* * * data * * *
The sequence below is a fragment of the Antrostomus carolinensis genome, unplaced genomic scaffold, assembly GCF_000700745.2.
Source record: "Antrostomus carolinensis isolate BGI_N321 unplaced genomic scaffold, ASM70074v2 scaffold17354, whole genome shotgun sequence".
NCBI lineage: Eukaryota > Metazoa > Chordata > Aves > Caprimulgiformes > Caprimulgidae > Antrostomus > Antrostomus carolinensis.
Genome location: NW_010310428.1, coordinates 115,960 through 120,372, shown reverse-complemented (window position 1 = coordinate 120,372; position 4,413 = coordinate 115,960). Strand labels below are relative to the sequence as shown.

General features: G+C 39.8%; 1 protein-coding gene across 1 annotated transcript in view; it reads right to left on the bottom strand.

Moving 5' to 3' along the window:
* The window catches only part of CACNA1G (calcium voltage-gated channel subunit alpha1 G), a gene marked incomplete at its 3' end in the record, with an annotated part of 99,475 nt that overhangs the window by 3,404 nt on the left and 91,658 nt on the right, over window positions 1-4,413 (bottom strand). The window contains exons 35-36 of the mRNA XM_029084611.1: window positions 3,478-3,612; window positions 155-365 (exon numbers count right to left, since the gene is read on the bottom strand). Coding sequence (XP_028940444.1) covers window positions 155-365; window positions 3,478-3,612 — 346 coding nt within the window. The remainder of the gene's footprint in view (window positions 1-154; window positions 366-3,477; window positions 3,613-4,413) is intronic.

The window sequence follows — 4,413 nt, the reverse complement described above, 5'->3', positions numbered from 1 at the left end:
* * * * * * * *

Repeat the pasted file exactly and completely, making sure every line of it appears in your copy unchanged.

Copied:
The sequence below is a fragment of the Antrostomus carolinensis genome, unplaced genomic scaffold, assembly GCF_000700745.2.
Source record: "Antrostomus carolinensis isolate BGI_N321 unplaced genomic scaffold, ASM70074v2 scaffold17354, whole genome shotgun sequence".
NCBI lineage: Eukaryota > Metazoa > Chordata > Aves > Caprimulgiformes > Caprimulgidae > Antrostomus > Antrostomus carolinensis.
Genome location: NW_010310428.1, coordinates 115,960 through 120,372, shown reverse-complemented (window position 1 = coordinate 120,372; position 4,413 = coordinate 115,960). Strand labels below are relative to the sequence as shown.

General features: G+C 39.8%; 1 protein-coding gene across 1 annotated transcript in view; it reads right to left on the bottom strand.

Moving 5' to 3' along the window:
* The window catches only part of CACNA1G (calcium voltage-gated channel subunit alpha1 G), a gene marked incomplete at its 3' end in the record, with an annotated part of 99,475 nt that overhangs the window by 3,404 nt on the left and 91,658 nt on the right, over window positions 1-4,413 (bottom strand). The window contains exons 35-36 of the mRNA XM_029084611.1: window positions 3,478-3,612; window positions 155-365 (exon numbers count right to left, since the gene is read on the bottom strand). Coding sequence (XP_028940444.1) covers window positions 155-365; window positions 3,478-3,612 — 346 coding nt within the window. The remainder of the gene's footprint in view (window positions 1-154; window positions 366-3,477; window positions 3,613-4,413) is intronic.

The window sequence follows — 4,413 nt, the reverse complement described above, 5'->3', positions numbered from 1 at the left end: